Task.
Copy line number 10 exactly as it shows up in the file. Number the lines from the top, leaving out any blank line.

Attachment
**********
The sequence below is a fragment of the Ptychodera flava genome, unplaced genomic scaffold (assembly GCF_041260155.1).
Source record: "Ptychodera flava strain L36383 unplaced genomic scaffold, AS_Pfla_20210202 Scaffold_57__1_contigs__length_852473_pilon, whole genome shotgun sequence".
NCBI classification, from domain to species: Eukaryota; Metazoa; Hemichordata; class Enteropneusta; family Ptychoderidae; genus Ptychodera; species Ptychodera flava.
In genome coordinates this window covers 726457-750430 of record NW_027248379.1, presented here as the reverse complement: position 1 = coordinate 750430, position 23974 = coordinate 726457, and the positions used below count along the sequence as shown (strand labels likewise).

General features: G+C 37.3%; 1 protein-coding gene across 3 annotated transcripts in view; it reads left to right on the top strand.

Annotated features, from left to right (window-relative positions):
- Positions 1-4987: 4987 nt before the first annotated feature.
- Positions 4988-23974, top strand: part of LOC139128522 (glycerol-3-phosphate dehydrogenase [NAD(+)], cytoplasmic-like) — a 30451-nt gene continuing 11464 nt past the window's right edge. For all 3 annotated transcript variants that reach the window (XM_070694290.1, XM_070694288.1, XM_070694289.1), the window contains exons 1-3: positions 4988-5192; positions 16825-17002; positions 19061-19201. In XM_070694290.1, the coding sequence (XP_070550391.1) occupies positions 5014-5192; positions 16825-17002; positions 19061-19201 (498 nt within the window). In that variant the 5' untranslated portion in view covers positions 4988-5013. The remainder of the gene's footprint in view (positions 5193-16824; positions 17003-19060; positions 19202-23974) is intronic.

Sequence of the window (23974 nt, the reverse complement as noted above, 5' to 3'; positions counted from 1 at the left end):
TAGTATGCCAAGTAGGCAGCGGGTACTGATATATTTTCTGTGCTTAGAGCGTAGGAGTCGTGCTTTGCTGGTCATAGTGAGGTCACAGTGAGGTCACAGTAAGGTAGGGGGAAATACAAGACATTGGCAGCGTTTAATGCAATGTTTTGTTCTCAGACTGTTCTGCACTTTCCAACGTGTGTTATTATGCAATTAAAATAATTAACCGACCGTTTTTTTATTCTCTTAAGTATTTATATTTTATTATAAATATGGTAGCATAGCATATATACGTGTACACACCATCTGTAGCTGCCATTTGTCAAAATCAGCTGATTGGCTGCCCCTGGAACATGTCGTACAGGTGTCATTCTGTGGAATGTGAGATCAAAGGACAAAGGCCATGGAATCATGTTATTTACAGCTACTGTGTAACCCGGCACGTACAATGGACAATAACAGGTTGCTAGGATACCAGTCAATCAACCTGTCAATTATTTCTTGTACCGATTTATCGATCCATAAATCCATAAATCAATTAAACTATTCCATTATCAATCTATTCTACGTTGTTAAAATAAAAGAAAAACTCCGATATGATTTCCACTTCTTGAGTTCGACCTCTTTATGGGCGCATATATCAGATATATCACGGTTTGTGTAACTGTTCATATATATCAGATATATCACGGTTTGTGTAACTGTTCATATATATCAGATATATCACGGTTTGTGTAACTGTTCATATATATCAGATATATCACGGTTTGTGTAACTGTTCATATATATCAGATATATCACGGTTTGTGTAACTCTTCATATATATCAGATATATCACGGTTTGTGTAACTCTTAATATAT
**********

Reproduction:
TAGTATGCCAAGTAGGCAGCGGGTACTGATATATTTTCTGTGCTTAGAGCGTAGGAGTCGTGCTTTGCTGGTCATAGTGAGGTCACAGTGAGGTCACAGTAAGGTAGGGGGAAATACAAGACATTGGCAGCGTTTAATGCAATGTTTTGTTCTCAGACTGTTCTGCACTTTCCAACGTGTGTTATTATGCAATTAAAATAATTAACCGACCGTTTTTTTATTCTCTTAAGTATTTATATTTTATTATAAATATGGTAGCATAGCATATATACGTGTACACACCATCTGTAGCTGCCATTTGTCAAAATCAGCTGATTGGCTGCCCCTGGAACATGTCGTACAGGTGTCATTCTGTGGAATGTGAGATCAAAGGACAAAGGCCATGGAATCATGTTATTTACAGCTACTGTGTAACCCGGCACGTACAATGGACAATAACAGGTTGCTAGGATACCAGTCAATCAACCTGTCAATTATTTCTTGTACCGATTTATCGATCCATAAATCCATAAATCAATTAAACTATTCCATTATCAATCTATTCTACGTTGTTAAAATAAAAGAAAAACTCCGATATGATTTCCACTTCTTGAGTTCGACCTCTTTATGGGCGCATATATCAGATATATCACGGTTTGTGTAACTGTTCATATATATCAGATATATCACGGTTTGTGTAACTGTTCATATATATCAGATATATCACGGTTTGTGTAACTGTTCATATATATCAGATATATCACGGTTTGTGTAACTGTTCATATATATCAGATATATCACGGTTTGTGTAACTCTTCATATATATCAGATATATCACGGTTTGTGTAACTCTTAATATAT